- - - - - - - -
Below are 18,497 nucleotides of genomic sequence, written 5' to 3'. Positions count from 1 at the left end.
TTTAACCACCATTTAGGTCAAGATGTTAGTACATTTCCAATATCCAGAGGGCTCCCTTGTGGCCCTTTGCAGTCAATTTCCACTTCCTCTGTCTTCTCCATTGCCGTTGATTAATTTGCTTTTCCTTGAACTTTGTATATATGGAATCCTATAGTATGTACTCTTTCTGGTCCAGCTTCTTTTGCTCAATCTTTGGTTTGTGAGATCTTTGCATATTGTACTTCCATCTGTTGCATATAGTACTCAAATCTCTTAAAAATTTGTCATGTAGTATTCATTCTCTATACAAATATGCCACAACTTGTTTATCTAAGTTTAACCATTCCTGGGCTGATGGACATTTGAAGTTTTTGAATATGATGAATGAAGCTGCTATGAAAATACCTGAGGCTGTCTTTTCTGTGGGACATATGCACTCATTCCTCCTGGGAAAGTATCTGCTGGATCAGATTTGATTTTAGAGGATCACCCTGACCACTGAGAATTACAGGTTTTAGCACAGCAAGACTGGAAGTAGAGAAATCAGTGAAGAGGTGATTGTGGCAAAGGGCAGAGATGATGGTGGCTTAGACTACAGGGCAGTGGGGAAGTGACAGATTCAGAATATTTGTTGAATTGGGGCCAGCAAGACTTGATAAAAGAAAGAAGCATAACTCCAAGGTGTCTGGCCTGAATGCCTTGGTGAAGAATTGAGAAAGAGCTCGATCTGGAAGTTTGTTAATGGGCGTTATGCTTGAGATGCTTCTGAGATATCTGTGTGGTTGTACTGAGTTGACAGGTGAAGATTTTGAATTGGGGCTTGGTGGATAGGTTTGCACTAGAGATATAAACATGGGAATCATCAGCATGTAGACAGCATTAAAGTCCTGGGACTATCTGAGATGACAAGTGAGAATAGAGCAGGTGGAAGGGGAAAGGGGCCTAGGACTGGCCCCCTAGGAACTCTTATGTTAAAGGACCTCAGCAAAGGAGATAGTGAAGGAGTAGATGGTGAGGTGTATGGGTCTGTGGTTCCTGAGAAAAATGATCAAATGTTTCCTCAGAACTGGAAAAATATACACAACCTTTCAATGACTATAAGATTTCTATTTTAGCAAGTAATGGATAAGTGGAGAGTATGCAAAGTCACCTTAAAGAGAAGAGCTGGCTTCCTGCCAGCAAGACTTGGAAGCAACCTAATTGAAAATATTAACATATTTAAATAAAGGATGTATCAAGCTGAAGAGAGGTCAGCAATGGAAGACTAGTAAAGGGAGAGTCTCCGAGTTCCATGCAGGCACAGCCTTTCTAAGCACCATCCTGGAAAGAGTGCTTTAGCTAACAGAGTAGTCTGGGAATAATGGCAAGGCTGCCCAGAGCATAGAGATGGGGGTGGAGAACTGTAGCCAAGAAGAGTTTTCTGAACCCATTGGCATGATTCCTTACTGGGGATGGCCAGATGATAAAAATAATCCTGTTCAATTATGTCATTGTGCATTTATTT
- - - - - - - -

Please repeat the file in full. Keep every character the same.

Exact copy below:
Below are 18,497 nucleotides of genomic sequence, written 5' to 3'. Positions count from 1 at the left end.
TTTAACCACCATTTAGGTCAAGATGTTAGTACATTTCCAATATCCAGAGGGCTCCCTTGTGGCCCTTTGCAGTCAATTTCCACTTCCTCTGTCTTCTCCATTGCCGTTGATTAATTTGCTTTTCCTTGAACTTTGTATATATGGAATCCTATAGTATGTACTCTTTCTGGTCCAGCTTCTTTTGCTCAATCTTTGGTTTGTGAGATCTTTGCATATTGTACTTCCATCTGTTGCATATAGTACTCAAATCTCTTAAAAATTTGTCATGTAGTATTCATTCTCTATACAAATATGCCACAACTTGTTTATCTAAGTTTAACCATTCCTGGGCTGATGGACATTTGAAGTTTTTGAATATGATGAATGAAGCTGCTATGAAAATACCTGAGGCTGTCTTTTCTGTGGGACATATGCACTCATTCCTCCTGGGAAAGTATCTGCTGGATCAGATTTGATTTTAGAGGATCACCCTGACCACTGAGAATTACAGGTTTTAGCACAGCAAGACTGGAAGTAGAGAAATCAGTGAAGAGGTGATTGTGGCAAAGGGCAGAGATGATGGTGGCTTAGACTACAGGGCAGTGGGGAAGTGACAGATTCAGAATATTTGTTGAATTGGGGCCAGCAAGACTTGATAAAAGAAAGAAGCATAACTCCAAGGTGTCTGGCCTGAATGCCTTGGTGAAGAATTGAGAAAGAGCTCGATCTGGAAGTTTGTTAATGGGCGTTATGCTTGAGATGCTTCTGAGATATCTGTGTGGTTGTACTGAGTTGACAGGTGAAGATTTTGAATTGGGGCTTGGTGGATAGGTTTGCACTAGAGATATAAACATGGGAATCATCAGCATGTAGACAGCATTAAAGTCCTGGGACTATCTGAGATGACAAGTGAGAATAGAGCAGGTGGAAGGGGAAAGGGGCCTAGGACTGGCCCCCTAGGAACTCTTATGTTAAAGGACCTCAGCAAAGGAGATAGTGAAGGAGTAGATGGTGAGGTGTATGGGTCTGTGGTTCCTGAGAAAAATGATCAAATGTTTCCTCAGAACTGGAAAAATATACACAACCTTTCAATGACTATAAGATTTCTATTTTAGCAAGTAATGGATAAGTGGAGAGTATGCAAAGTCACCTTAAAGAGAAGAGCTGGCTTCCTGCCAGCAAGACTTGGAAGCAACCTAATTGAAAATATTAACATATTTAAATAAAGGATGTATCAAGCTGAAGAGAGGTCAGCAATGGAAGACTAGTAAAGGGAGAGTCTCCGAGTTCCATGCAGGCACAGCCTTTCTAAGCACCATCCTGGAAAGAGTGCTTTAGCTAACAGAGTAGTCTGGGAATAATGGCAAGGCTGCCCAGAGCATAGAGATGGGGGTGGAGAACTGTAGCCAAGAAGAGTTTTCTGAACCCATTGGCATGATTCCTTACTGGGGATGGCCAGATGATAAAAATAATCCTGTTCAATTATGTCATTGTGCATTTATTT